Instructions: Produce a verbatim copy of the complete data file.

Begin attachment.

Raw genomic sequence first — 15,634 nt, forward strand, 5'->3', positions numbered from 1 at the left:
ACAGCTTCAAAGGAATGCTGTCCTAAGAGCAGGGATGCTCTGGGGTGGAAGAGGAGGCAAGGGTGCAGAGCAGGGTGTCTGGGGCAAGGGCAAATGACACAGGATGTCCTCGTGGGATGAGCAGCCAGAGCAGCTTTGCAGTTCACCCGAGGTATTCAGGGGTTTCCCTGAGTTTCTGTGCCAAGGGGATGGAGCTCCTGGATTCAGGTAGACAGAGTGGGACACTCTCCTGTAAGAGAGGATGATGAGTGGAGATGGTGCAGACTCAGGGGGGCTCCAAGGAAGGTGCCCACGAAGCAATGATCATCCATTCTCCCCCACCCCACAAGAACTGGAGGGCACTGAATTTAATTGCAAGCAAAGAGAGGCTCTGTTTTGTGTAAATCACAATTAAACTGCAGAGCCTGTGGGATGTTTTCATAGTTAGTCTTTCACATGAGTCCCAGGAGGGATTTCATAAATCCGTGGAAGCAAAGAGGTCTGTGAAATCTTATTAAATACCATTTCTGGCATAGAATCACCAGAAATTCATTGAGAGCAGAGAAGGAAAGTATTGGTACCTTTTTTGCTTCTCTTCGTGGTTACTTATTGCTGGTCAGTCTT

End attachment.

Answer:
Raw genomic sequence first — 15,634 nt, forward strand, 5'->3', positions numbered from 1 at the left:
ACAGCTTCAAAGGAATGCTGTCCTAAGAGCAGGGATGCTCTGGGGTGGAAGAGGAGGCAAGGGTGCAGAGCAGGGTGTCTGGGGCAAGGGCAAATGACACAGGATGTCCTCGTGGGATGAGCAGCCAGAGCAGCTTTGCAGTTCACCCGAGGTATTCAGGGGTTTCCCTGAGTTTCTGTGCCAAGGGGATGGAGCTCCTGGATTCAGGTAGACAGAGTGGGACACTCTCCTGTAAGAGAGGATGATGAGTGGAGATGGTGCAGACTCAGGGGGGCTCCAAGGAAGGTGCCCACGAAGCAATGATCATCCATTCTCCCCCACCCCACAAGAACTGGAGGGCACTGAATTTAATTGCAAGCAAAGAGAGGCTCTGTTTTGTGTAAATCACAATTAAACTGCAGAGCCTGTGGGATGTTTTCATAGTTAGTCTTTCACATGAGTCCCAGGAGGGATTTCATAAATCCGTGGAAGCAAAGAGGTCTGTGAAATCTTATTAAATACCATTTCTGGCATAGAATCACCAGAAATTCATTGAGAGCAGAGAAGGAAAGTATTGGTACCTTTTTTGCTTCTCTTCGTGGTTACTTATTGCTGGTCAGTCTT